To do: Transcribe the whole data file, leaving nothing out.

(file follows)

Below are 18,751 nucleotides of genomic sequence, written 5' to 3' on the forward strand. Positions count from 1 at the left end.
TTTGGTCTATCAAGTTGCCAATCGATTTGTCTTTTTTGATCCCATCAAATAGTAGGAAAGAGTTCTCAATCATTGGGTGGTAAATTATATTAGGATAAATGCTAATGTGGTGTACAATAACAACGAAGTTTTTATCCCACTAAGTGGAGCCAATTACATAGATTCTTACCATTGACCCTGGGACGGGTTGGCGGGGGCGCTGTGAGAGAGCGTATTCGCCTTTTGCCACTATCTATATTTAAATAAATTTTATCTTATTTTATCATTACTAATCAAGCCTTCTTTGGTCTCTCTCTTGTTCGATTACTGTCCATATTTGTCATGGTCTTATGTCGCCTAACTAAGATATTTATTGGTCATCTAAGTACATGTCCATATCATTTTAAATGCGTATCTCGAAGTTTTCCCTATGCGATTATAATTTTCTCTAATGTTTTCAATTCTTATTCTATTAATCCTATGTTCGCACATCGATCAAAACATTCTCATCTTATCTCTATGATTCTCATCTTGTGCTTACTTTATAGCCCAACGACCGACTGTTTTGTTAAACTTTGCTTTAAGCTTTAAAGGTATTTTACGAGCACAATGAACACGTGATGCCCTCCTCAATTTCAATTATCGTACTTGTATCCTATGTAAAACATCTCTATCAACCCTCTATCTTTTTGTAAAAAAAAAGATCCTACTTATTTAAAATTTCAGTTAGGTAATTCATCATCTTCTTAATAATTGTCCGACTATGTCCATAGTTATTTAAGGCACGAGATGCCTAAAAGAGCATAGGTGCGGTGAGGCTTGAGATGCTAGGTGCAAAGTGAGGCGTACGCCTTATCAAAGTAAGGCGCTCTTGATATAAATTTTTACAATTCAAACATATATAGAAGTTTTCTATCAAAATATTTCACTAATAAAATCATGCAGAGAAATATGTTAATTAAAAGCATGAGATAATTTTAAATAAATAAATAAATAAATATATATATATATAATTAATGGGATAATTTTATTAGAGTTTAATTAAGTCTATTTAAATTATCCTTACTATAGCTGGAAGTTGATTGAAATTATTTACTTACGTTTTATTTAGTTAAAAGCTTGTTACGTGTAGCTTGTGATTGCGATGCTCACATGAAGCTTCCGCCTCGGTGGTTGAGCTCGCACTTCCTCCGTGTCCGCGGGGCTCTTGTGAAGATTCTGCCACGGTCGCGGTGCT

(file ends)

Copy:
Below are 18,751 nucleotides of genomic sequence, written 5' to 3' on the forward strand. Positions count from 1 at the left end.
TTTGGTCTATCAAGTTGCCAATCGATTTGTCTTTTTTGATCCCATCAAATAGTAGGAAAGAGTTCTCAATCATTGGGTGGTAAATTATATTAGGATAAATGCTAATGTGGTGTACAATAACAACGAAGTTTTTATCCCACTAAGTGGAGCCAATTACATAGATTCTTACCATTGACCCTGGGACGGGTTGGCGGGGGCGCTGTGAGAGAGCGTATTCGCCTTTTGCCACTATCTATATTTAAATAAATTTTATCTTATTTTATCATTACTAATCAAGCCTTCTTTGGTCTCTCTCTTGTTCGATTACTGTCCATATTTGTCATGGTCTTATGTCGCCTAACTAAGATATTTATTGGTCATCTAAGTACATGTCCATATCATTTTAAATGCGTATCTCGAAGTTTTCCCTATGCGATTATAATTTTCTCTAATGTTTTCAATTCTTATTCTATTAATCCTATGTTCGCACATCGATCAAAACATTCTCATCTTATCTCTATGATTCTCATCTTGTGCTTACTTTATAGCCCAACGACCGACTGTTTTGTTAAACTTTGCTTTAAGCTTTAAAGGTATTTTACGAGCACAATGAACACGTGATGCCCTCCTCAATTTCAATTATCGTACTTGTATCCTATGTAAAACATCTCTATCAACCCTCTATCTTTTTGTAAAAAAAAAGATCCTACTTATTTAAAATTTCAGTTAGGTAATTCATCATCTTCTTAATAATTGTCCGACTATGTCCATAGTTATTTAAGGCACGAGATGCCTAAAAGAGCATAGGTGCGGTGAGGCTTGAGATGCTAGGTGCAAAGTGAGGCGTACGCCTTATCAAAGTAAGGCGCTCTTGATATAAATTTTTACAATTCAAACATATATAGAAGTTTTCTATCAAAATATTTCACTAATAAAATCATGCAGAGAAATATGTTAATTAAAAGCATGAGATAATTTTAAATAAATAAATAAATAAATATATATATATATAATTAATGGGATAATTTTATTAGAGTTTAATTAAGTCTATTTAAATTATCCTTACTATAGCTGGAAGTTGATTGAAATTATTTACTTACGTTTTATTTAGTTAAAAGCTTGTTACGTGTAGCTTGTGATTGCGATGCTCACATGAAGCTTCCGCCTCGGTGGTTGAGCTCGCACTTCCTCCGTGTCCGCGGGGCTCTTGTGAAGATTCTGCCACGGTCGCGGTGCT